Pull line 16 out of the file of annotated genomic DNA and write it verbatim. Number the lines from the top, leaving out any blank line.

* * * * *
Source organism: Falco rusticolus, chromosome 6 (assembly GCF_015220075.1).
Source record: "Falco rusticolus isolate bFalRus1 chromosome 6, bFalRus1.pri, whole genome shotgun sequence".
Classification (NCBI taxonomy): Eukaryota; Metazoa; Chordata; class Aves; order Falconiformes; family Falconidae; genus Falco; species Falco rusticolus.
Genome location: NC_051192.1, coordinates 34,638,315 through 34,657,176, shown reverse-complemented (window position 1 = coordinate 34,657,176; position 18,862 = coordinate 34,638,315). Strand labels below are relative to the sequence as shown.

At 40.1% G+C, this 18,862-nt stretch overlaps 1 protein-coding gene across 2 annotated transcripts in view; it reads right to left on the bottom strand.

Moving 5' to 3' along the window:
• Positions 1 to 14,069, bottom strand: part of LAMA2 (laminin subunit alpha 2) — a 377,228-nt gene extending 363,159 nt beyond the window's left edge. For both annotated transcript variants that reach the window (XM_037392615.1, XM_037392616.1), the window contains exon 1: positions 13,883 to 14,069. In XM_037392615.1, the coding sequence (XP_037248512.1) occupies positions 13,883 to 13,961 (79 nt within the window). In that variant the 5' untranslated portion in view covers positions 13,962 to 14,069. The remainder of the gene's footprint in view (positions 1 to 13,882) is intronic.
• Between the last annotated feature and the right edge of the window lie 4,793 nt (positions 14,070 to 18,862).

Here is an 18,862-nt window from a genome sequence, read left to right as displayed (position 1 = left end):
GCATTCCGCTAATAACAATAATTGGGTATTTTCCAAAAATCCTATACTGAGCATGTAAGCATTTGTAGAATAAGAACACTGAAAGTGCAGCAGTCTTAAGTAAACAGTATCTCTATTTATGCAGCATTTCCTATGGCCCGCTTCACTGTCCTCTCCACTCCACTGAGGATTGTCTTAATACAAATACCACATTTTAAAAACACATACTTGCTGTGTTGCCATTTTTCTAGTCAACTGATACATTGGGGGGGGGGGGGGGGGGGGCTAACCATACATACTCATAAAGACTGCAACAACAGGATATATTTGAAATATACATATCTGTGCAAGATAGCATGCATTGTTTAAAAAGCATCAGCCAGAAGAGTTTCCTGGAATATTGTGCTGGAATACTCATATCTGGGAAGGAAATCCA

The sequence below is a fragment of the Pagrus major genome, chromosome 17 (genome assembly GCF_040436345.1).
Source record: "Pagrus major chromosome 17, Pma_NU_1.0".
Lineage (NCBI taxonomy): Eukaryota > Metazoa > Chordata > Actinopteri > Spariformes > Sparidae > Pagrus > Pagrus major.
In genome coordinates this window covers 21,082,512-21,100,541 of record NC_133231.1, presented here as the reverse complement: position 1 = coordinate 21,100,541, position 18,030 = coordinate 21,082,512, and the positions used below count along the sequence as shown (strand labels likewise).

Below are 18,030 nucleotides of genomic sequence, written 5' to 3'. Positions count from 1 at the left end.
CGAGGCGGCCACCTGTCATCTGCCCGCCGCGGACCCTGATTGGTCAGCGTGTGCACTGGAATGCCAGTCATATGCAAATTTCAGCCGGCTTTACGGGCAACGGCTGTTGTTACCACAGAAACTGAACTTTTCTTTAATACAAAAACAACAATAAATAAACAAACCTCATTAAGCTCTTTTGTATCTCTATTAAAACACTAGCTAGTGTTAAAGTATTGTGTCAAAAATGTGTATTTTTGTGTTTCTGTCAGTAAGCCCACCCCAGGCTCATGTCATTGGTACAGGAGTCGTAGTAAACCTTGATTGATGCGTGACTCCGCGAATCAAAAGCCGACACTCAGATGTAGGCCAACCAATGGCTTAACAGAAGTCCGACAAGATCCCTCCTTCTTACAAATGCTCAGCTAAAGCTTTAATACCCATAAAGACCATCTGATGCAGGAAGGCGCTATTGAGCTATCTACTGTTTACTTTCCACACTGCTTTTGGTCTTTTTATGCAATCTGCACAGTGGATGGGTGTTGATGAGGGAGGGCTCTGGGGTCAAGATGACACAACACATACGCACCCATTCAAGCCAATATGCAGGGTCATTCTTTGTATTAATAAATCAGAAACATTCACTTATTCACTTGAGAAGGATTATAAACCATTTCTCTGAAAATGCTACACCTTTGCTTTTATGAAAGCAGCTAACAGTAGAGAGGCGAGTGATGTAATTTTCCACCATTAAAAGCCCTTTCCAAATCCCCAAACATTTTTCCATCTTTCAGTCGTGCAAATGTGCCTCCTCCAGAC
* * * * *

CGAGGCGGCCACCTGTCATCTGCCCGCCGCGGACCCTGATTGGTCAGCGTGTGCACTGGAATGCCAGTCATATGCAAATTTCAGCCGGCTTTACGGGCAACGGCTGTTGTTACCACAGAAACTGAACTTTTCTTTAATACAAAAACAACAATAAATAAACAAACCTCATTAAGCTCTTTTGTATCTCTATTAAAACACTAGCTAGTGTTAAAGTATTGTGTCAAAAATGTGTATTTTTGTGTTTCTGTCAGTAAGCCCACCCCAGGCTCATGTCATTGGTACAGGAGTCGTAGTAAACCTTGATTGATGCGTGACTCCGCGAATCAAAAGCCGACACTCAGATGTAGGCCAACCAATGGCTTAACAGAAGTCCGACAAGATCCCTCCTTCTTACAAATGCTCAGCTAAAGCTTTAATACCCATAAAGACCATCTGATGCAGGAAGGCGCTATTGAGCTATCTACTGTTTACTTTCCACACTGCTTTTGGTCTTTTTATGCAATCTGCACAGTGGATGGGTGTTGATGAGGGAGGGCTCTGGGGTCAAGATGACACAACACATACGCACCCATTCAAGCCAATATGCAGGGTCATTCTTTGTATTAATAAATCAGAAACATTCACTTATTCACTTGAGAAGGATTATAAACCATTTCTCTGAAAATGCTACACCTTTGCTTTTATGAAAGCAGCTAACAGTAGAGAGGCGAGTGATGTAATTTTCCACCATTAAAAGCCCTTTCCAAATCCCCAAACATTTTTCCATCTTTCAGTCGTGCAAATGTGCCTCCTCCAGAC